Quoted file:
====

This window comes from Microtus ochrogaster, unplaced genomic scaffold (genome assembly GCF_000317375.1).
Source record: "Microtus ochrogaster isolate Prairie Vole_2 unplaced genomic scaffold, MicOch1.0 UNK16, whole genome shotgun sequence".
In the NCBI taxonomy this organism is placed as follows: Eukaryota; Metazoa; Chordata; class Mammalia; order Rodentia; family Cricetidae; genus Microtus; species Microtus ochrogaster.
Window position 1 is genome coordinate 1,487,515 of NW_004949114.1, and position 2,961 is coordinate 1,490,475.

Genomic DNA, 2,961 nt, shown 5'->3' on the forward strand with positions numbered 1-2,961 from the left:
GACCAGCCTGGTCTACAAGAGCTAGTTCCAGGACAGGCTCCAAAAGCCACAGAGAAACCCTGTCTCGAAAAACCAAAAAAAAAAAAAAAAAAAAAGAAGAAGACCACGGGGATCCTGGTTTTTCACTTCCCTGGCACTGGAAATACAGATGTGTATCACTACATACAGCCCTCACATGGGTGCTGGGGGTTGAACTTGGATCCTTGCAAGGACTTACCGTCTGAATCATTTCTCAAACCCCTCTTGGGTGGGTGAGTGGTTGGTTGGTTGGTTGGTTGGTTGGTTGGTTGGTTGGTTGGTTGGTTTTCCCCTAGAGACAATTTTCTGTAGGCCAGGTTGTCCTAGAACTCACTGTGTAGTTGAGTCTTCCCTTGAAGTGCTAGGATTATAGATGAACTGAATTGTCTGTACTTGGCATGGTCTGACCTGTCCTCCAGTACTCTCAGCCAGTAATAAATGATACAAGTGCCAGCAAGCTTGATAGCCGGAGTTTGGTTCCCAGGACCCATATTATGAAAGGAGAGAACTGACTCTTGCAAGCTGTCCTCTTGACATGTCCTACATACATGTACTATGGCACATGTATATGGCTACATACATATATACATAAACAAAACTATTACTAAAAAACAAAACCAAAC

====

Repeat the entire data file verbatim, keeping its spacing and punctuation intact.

This window comes from Microtus ochrogaster, unplaced genomic scaffold (genome assembly GCF_000317375.1).
Source record: "Microtus ochrogaster isolate Prairie Vole_2 unplaced genomic scaffold, MicOch1.0 UNK16, whole genome shotgun sequence".
In the NCBI taxonomy this organism is placed as follows: Eukaryota; Metazoa; Chordata; class Mammalia; order Rodentia; family Cricetidae; genus Microtus; species Microtus ochrogaster.
Window position 1 is genome coordinate 1,487,515 of NW_004949114.1, and position 2,961 is coordinate 1,490,475.

Genomic DNA, 2,961 nt, shown 5'->3' on the forward strand with positions numbered 1-2,961 from the left:
GACCAGCCTGGTCTACAAGAGCTAGTTCCAGGACAGGCTCCAAAAGCCACAGAGAAACCCTGTCTCGAAAAACCAAAAAAAAAAAAAAAAAAAAAGAAGAAGACCACGGGGATCCTGGTTTTTCACTTCCCTGGCACTGGAAATACAGATGTGTATCACTACATACAGCCCTCACATGGGTGCTGGGGGTTGAACTTGGATCCTTGCAAGGACTTACCGTCTGAATCATTTCTCAAACCCCTCTTGGGTGGGTGAGTGGTTGGTTGGTTGGTTGGTTGGTTGGTTGGTTGGTTGGTTGGTTGGTTTTCCCCTAGAGACAATTTTCTGTAGGCCAGGTTGTCCTAGAACTCACTGTGTAGTTGAGTCTTCCCTTGAAGTGCTAGGATTATAGATGAACTGAATTGTCTGTACTTGGCATGGTCTGACCTGTCCTCCAGTACTCTCAGCCAGTAATAAATGATACAAGTGCCAGCAAGCTTGATAGCCGGAGTTTGGTTCCCAGGACCCATATTATGAAAGGAGAGAACTGACTCTTGCAAGCTGTCCTCTTGACATGTCCTACATACATGTACTATGGCACATGTATATGGCTACATACATATATACATAAACAAAACTATTACTAAAAAACAAAACCAAAC